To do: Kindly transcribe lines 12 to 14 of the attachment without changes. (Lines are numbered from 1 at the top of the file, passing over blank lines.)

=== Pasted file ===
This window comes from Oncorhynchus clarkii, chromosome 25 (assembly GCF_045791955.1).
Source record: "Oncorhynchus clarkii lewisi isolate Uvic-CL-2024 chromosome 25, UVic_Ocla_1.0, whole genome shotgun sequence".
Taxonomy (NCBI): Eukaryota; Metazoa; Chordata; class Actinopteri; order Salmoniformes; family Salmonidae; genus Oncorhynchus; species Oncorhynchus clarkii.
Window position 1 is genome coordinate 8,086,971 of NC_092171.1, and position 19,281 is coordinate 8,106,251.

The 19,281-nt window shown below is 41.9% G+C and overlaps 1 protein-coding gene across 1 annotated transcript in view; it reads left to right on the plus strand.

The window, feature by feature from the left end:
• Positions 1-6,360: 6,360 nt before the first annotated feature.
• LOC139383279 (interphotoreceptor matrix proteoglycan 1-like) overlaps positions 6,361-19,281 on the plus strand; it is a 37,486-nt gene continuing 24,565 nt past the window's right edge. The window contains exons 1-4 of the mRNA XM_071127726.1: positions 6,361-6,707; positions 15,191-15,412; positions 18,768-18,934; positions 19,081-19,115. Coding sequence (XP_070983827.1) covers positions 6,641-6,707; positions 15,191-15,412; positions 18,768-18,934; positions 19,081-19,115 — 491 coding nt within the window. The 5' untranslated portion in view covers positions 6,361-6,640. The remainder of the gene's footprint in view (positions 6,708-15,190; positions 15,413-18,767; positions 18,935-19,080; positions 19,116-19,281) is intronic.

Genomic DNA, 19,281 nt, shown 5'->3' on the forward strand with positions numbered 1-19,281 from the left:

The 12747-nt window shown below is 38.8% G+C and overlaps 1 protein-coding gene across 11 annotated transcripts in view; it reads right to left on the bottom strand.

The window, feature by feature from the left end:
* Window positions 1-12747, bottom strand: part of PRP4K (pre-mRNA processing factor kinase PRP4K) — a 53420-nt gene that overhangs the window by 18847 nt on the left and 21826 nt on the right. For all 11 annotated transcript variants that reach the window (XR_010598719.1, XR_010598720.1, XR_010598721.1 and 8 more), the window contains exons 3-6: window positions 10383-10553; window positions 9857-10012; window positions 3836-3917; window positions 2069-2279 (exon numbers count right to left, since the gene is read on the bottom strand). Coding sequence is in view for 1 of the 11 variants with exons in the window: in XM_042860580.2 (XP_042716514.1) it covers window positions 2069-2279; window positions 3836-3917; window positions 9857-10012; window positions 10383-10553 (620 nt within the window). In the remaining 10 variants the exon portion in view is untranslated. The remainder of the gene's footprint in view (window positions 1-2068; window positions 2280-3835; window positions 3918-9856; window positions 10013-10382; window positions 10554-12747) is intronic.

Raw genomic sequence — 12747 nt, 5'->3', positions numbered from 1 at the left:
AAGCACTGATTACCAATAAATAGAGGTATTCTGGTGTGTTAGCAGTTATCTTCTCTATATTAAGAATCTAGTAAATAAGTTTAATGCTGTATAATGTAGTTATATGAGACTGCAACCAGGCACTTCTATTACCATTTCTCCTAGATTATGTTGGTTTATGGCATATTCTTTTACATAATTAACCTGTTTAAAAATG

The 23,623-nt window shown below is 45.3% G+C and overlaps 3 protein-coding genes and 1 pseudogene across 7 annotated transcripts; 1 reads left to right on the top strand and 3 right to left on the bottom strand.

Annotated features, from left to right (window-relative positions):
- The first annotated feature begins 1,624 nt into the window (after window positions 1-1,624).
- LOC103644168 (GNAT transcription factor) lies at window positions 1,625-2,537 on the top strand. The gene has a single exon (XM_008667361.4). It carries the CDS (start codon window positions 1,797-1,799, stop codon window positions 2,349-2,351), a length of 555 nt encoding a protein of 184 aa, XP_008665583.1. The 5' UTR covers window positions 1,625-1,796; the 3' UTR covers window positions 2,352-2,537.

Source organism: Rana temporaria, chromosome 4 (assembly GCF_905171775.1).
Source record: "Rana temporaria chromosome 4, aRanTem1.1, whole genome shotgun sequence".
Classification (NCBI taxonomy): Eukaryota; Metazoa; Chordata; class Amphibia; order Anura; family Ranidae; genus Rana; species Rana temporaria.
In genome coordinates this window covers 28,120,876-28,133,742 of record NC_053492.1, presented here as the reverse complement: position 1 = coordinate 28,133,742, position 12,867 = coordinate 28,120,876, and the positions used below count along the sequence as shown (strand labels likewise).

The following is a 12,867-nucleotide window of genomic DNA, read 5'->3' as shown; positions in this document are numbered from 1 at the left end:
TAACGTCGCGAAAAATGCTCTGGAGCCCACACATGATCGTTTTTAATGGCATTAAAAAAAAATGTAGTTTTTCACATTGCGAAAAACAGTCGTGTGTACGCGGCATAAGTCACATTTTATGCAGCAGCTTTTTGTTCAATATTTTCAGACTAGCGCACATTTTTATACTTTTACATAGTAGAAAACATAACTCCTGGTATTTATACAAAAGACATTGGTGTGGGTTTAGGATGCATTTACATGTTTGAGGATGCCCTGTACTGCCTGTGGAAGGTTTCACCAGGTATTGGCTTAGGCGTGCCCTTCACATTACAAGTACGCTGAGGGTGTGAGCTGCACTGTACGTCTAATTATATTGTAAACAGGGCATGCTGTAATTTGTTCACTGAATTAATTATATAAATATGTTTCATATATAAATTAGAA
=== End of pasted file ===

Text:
* Window positions 1-12747, bottom strand: part of PRP4K (pre-mRNA processing factor kinase PRP4K) — a 53420-nt gene that overhangs the window by 18847 nt on the left and 21826 nt on the right. For all 11 annotated transcript variants that reach the window (XR_010598719.1, XR_010598720.1, XR_010598721.1 and 8 more), the window contains exons 3-6: window positions 10383-10553; window positions 9857-10012; window positions 3836-3917; window positions 2069-2279 (exon numbers count right to left, since the gene is read on the bottom strand). Coding sequence is in view for 1 of the 11 variants with exons in the window: in XM_042860580.2 (XP_042716514.1) it covers window positions 2069-2279; window positions 3836-3917; window positions 9857-10012; window positions 10383-10553 (620 nt within the window). In the remaining 10 variants the exon portion in view is untranslated. The remainder of the gene's footprint in view (window positions 1-2068; window positions 2280-3835; window positions 3918-9856; window positions 10013-10382; window positions 10554-12747) is intronic.

Raw genomic sequence — 12747 nt, 5'->3', positions numbered from 1 at the left:
AAGCACTGATTACCAATAAATAGAGGTATTCTGGTGTGTTAGCAGTTATCTTCTCTATATTAAGAATCTAGTAAATAAGTTTAATGCTGTATAATGTAGTTATATGAGACTGCAACCAGGCACTTCTATTACCATTTCTCCTAGATTATGTTGGTTTATGGCATATTCTTTTACATAATTAACCTGTTTAAAAATG